"Perhaps you can guess what I am going to say to you?""I have no idea.""Well, I am going to put a question to you.""With all my heart, dear mamma.""I invite you to explain to me the most singular, the mostunaccountable thing that ever fell under my notice. Will you dothis for your mother?""O mamma! of course I will do anything to please you that I can;but, indeed, I don't know what you mean.""I am going to tell you."The old lady paused. The young one, naturally enough, felt a chillof vague anxiety strike across her frame."Rose," said the old lady, speaking very gently but firmly, andleaning in a peculiar way on her words, while her eye worked like anice gimlet on her daughter's face, "a little while ago, when my poorRaynal--our benefactor--was alive--and I was happy--you all chilledmy happiness by your gloom: the whole house seemed a house ofmourning--tell me now why was this.""Mamma!" said Rose, after a moment's hesitation, "we could hardly begay. Sickness in the house! And if Colonel Raynal was alive, stillhe was absent, and in danger.""Oh! then it was out of regard for him we were all dispirited?""Why, I suppose so," said Rose, stoutly; but then colored high ather own want of candor. However, she congratulated herself that hermother's suspicion was confined to past events.
Her self-congratulation on that score was short; for the baroness,after eying her grimly for a second or two in silence, put her thisawkward question plump."If so, tell me why is it that ever since that black day when thenews of his DEATH reached us, the whole house has gone into black,and has gone out of mourning?""Mamma," stammered Rose, "what DO you mean?""Even poor Camille, who was so pale and wan, has recovered likemagic.""O mamma! is not that fancy?" said Rose, piteously. "Of what do yoususpect me? Can you think I am unfeeling--ungrateful? I should notbe YOUR daughter.""No, no," said the baroness, "to do you justice, you attempt sorrow;as you put on black. But, my poor child, you do it with so littleskill that one sees a horrible gayety breaking through that thindisguise: you are no true mourners: you are like the mutes or theundertakers at a funeral, forced grief on the surface of your faces,and frightful complacency below.""Tra la! lal! la! la! Tra la! la! Tra la! la!" carolled Jacintha,in the colonel's room hard by.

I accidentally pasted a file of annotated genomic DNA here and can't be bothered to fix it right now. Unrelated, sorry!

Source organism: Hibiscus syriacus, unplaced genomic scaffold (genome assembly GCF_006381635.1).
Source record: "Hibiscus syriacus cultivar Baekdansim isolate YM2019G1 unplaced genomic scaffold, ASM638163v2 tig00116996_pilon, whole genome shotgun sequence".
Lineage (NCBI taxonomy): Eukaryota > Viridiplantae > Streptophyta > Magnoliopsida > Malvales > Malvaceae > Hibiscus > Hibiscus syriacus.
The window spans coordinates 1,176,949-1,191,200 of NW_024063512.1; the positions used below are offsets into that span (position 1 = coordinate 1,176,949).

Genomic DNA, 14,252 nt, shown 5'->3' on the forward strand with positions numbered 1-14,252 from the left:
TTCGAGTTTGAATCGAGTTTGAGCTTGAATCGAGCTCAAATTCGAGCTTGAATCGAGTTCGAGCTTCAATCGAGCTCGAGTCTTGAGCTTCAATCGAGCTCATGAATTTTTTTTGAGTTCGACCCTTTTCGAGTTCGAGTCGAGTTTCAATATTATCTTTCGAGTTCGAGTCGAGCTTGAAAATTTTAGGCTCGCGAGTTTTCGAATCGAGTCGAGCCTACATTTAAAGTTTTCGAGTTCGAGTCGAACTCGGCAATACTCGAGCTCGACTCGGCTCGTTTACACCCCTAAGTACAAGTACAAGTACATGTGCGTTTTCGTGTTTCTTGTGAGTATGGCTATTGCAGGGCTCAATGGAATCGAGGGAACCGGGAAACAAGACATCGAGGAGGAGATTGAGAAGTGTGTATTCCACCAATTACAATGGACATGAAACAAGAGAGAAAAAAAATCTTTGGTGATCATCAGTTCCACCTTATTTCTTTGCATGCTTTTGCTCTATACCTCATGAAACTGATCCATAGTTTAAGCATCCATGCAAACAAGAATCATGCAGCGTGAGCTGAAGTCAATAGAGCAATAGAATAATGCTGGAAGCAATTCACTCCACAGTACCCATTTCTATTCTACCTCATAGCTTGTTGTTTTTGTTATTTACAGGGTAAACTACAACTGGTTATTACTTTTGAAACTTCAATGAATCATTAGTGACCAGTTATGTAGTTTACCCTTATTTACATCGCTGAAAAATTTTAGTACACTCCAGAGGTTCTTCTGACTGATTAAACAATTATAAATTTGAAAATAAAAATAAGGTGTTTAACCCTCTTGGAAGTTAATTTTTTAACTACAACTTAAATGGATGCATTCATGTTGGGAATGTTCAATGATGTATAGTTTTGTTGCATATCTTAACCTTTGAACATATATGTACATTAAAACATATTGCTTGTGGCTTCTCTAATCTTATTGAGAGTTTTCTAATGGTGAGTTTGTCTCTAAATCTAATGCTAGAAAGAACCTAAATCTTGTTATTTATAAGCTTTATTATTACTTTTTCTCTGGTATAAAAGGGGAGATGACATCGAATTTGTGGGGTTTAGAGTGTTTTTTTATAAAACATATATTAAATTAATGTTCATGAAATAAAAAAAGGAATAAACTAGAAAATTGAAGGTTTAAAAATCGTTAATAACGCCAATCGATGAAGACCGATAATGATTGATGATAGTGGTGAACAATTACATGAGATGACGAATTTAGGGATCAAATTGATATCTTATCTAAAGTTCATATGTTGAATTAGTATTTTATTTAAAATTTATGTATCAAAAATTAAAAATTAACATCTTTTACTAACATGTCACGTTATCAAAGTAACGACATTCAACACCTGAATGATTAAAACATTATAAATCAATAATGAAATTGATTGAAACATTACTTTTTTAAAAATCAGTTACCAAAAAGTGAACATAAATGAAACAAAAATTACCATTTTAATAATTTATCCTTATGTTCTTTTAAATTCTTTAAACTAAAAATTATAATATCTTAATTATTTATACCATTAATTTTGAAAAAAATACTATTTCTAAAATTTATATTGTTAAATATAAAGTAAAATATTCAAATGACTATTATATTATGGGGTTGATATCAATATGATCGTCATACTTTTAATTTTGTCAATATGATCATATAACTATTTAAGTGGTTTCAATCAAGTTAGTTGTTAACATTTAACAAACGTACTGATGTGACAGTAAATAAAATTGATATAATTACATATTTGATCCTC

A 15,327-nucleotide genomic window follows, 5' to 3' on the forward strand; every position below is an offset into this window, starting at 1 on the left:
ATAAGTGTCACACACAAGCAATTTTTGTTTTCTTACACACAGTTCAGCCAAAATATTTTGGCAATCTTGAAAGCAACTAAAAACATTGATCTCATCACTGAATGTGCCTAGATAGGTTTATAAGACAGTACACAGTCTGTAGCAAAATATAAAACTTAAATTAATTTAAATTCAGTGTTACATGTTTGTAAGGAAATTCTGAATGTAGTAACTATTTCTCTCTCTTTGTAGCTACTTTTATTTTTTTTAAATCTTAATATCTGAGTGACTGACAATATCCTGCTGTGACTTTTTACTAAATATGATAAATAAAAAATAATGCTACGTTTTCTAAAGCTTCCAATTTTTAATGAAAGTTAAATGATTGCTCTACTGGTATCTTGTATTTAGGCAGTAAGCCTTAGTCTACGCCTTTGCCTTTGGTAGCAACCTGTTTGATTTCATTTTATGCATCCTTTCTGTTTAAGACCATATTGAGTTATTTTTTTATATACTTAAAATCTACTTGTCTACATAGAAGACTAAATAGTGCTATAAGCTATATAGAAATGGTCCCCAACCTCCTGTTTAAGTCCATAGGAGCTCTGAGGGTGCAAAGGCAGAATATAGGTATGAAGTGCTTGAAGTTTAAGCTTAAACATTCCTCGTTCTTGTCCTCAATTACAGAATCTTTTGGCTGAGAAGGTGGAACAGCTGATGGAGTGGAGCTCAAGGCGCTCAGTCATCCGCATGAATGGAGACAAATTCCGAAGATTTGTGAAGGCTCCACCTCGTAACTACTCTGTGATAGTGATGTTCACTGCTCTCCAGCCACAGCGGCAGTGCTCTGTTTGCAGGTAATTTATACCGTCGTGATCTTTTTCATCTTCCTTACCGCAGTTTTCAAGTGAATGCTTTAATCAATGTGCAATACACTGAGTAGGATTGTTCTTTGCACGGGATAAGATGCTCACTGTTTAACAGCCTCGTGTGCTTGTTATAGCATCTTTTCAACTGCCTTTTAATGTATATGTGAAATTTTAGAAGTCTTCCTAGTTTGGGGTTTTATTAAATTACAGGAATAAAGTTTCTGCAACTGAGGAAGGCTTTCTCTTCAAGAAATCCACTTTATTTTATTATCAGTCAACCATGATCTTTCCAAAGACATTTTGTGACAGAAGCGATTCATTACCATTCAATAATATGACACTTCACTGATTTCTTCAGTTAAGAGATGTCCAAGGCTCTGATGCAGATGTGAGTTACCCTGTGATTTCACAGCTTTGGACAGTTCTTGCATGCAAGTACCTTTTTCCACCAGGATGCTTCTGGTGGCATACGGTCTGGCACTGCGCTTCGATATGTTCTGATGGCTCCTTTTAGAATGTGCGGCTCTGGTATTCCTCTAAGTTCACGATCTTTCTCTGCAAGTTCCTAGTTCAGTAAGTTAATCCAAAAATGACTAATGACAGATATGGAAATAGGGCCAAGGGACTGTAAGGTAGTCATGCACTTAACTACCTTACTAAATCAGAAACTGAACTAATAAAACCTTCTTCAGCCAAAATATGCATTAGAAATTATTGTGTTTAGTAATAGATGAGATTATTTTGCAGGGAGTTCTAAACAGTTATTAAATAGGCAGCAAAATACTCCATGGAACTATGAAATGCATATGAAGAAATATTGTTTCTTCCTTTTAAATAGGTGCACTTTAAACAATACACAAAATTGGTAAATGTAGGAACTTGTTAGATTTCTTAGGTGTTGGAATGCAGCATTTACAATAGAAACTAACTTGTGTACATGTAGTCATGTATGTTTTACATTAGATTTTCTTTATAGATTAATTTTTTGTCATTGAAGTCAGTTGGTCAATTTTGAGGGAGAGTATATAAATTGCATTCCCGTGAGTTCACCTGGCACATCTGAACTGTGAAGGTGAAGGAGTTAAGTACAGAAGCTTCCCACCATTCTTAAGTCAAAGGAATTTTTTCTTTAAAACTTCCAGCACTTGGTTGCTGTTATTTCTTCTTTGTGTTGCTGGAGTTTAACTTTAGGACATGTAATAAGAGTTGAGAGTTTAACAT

The ladies looked at one another: Rose in great confusion."Tra la! la! la! Tra lal! lal! la! la! la!""Jacintha!" screamed Rose angrily.
"Hush! not a word," said the baroness. "Why remonstrate with HER?Servants are but chameleons: they take the color of those theyserve. Do not cry. I wanted your confidence, not your tears, love.There, I will not twice in one day ask you for your heart: it wouldbe to lower the mother, and give the daughter the pain of refusingit, and the regret, sure to come one day, of having refused it. Iwill discover the meaning of it all by myself." She went away witha gentle sigh; and Rose was cut to the heart by her words; sheresolved, whatever it might cost her and Josephine, to make a cleanbreast this very day. As she was one of those who act promptly, shewent instantly in search of her sister, to gain her consent, ifpossible.Now, the said Josephine was in the garden walking with Camille, anduttering a wife's tender solicitudes.